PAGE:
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Updated On: Monday, 22 April 2019

US Presidential Candidates Woo New Hampshire Voters

Content by: Voice of America

CONCORD, NEW HAMPSHIRE —

For many across the country, the 2020 presidential campaign is still a distant thought, even while 18 Democrats have signaled their candidacy.

But in New Hampshire, home of the first-in-the-nation primary, residents say they’re excited to participate in what they call their state sport: politics.

“It’s not early to be campaigning,” Danny Arnold, a Dover, New Hampshire, resident, said while waiting for New York Sen. Kirsten Gillibrand to speak at a local coffee shop.

“I want to hear all the candidates before I make any decisions on who I’m going to vote for,” he added.

Never too early

And given the large field vying for the nomination to unseat President Donald Trump, neither New Hampshire residents nor the candidates think it’s ever too early to begin campaigning in the key state. In fact, former Rep. John Delaney of Maryland, the first Democrat to declare his candidacy, began visiting New Hampshire in 2017.

During the past weekend, three 2020 hopefuls — Gillibrand, Sen. Cory Booker of New Jersey and Mayor Pete Buttigieg of South Bend, Indiana, held town halls, meet and greets, and house parties across the state. Because New Hampshire holds the first primary in U.S. presidential elections, voters here play a unique role in helping to shape the course of presidential elections.

Senator Kirsten Gillibrand of New York is one of several Democrats vying for the nomination to unseat President Donald Trump.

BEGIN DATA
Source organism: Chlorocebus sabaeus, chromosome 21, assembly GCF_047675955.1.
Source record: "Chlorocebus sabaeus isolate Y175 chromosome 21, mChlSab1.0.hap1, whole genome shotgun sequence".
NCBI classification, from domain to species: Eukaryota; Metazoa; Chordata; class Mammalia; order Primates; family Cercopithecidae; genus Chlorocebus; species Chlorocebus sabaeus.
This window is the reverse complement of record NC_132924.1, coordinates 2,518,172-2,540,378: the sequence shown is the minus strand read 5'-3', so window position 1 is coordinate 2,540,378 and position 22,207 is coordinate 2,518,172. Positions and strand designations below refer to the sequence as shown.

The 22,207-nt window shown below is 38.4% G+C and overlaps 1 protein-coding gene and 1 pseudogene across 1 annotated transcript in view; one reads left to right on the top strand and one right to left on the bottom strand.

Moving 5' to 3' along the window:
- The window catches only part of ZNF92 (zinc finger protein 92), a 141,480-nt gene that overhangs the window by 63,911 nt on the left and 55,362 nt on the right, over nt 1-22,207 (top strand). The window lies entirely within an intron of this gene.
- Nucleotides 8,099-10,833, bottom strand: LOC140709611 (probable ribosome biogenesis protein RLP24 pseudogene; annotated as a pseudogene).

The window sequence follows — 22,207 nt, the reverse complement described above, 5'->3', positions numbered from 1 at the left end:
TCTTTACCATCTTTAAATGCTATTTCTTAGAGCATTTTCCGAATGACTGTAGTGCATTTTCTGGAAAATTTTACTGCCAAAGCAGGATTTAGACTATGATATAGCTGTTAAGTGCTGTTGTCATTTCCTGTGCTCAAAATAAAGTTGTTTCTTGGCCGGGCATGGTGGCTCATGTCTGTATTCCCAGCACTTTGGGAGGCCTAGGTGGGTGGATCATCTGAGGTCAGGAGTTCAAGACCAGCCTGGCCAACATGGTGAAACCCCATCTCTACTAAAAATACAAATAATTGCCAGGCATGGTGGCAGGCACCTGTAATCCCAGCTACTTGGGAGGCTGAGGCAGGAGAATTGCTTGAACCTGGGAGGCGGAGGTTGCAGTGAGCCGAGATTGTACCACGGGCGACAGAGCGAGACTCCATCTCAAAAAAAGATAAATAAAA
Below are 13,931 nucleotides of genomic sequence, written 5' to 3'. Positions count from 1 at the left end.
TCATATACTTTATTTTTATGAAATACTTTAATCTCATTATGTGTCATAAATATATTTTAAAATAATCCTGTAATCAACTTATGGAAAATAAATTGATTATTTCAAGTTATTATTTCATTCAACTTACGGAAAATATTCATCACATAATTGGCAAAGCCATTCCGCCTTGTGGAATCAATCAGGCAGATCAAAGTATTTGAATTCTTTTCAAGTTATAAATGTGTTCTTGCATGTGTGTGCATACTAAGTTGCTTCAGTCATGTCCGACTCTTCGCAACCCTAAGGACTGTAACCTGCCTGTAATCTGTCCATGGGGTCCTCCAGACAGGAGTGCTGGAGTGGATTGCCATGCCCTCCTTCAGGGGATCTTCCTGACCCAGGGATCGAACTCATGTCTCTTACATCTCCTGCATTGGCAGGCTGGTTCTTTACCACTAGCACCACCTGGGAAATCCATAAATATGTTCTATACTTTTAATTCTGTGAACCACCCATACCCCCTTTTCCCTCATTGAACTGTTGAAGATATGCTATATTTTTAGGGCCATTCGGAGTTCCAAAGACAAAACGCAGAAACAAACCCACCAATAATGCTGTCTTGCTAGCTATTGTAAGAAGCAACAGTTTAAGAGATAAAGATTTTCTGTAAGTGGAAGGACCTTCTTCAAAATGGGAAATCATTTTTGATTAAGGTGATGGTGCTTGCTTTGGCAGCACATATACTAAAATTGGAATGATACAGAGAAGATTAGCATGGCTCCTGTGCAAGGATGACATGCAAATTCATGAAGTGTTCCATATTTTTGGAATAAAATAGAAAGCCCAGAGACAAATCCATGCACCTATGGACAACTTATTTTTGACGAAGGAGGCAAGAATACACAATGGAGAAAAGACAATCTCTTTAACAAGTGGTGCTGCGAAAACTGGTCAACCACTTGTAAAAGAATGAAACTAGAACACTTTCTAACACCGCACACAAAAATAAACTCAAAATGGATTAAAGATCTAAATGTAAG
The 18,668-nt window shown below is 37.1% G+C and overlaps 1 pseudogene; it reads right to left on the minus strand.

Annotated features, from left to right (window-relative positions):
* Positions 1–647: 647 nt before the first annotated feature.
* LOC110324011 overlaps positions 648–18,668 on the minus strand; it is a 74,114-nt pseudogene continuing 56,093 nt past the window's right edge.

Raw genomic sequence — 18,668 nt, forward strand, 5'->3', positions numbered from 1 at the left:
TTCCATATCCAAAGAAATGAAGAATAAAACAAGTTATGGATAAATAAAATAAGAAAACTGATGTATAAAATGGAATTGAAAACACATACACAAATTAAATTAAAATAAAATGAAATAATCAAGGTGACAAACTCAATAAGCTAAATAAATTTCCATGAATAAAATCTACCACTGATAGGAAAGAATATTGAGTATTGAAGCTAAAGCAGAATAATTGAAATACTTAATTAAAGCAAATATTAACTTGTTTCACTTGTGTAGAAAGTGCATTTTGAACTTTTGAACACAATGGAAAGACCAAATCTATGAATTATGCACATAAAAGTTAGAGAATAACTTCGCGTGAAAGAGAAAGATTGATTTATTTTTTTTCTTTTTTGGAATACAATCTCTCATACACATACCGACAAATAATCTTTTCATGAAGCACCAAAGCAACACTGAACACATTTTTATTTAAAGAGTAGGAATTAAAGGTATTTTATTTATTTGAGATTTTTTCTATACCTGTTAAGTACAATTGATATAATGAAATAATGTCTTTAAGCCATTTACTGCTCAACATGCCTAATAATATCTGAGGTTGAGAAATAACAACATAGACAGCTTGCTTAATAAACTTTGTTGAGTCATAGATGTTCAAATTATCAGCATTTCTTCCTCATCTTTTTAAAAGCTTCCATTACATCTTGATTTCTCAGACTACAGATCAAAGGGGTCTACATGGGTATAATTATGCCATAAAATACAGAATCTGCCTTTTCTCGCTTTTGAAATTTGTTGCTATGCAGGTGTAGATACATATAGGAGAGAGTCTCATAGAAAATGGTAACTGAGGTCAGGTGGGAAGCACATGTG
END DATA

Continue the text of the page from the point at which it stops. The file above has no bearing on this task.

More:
Senator Kirsten Gillibrand of New York is one of several Democrats vying for the nomination to unseat President Donald Trump.

And that role is not a responsibility voters take lightly.

“I really think people take that responsibility very seriously to try and make sure they’re as well-informed as possible and make the right decision,” said Seth Facey, a high school student in Amherst who will be voting in a presidential election for the first time next fall.

Dozens of New Hampshire residents devoted their entire Saturdays to attending multiple events — as many as three in one day — to try to hear and form opinions on every candidate who comes to speak.

The high level of political activity in April 2019, roughly 10 months before the New Hampshire primary, is only unusual because of the large number of candidates running to be the Democratic nominee, according to Neil Levesque, a political scientist at St. Anselm College.

“What it is, is that we have so many candidates so early,” Levesque told VOA. “So, there is a tremendous amount of activity. New Hampshire voters are enjoying it. They’re going out. And like you said, on any given weekend, you can see that their schedules (are) for three or four or five candidates in New Hampshire.”

Who's leading now?

While analysts say it is far too soon to declare a front-runner, former Vice President Joe Biden and Sen. Bernie Sanders of Vermont are leading the pack in the early going, with each capturing roughly a quarter of the vote, according to RealClear Politics averages of recent polls. Senators Kamala Harris of California and Elizabeth Warren of Massachusetts, and former Congressman Beto O’Rourke of Texas are also attracting interest, according to polling.

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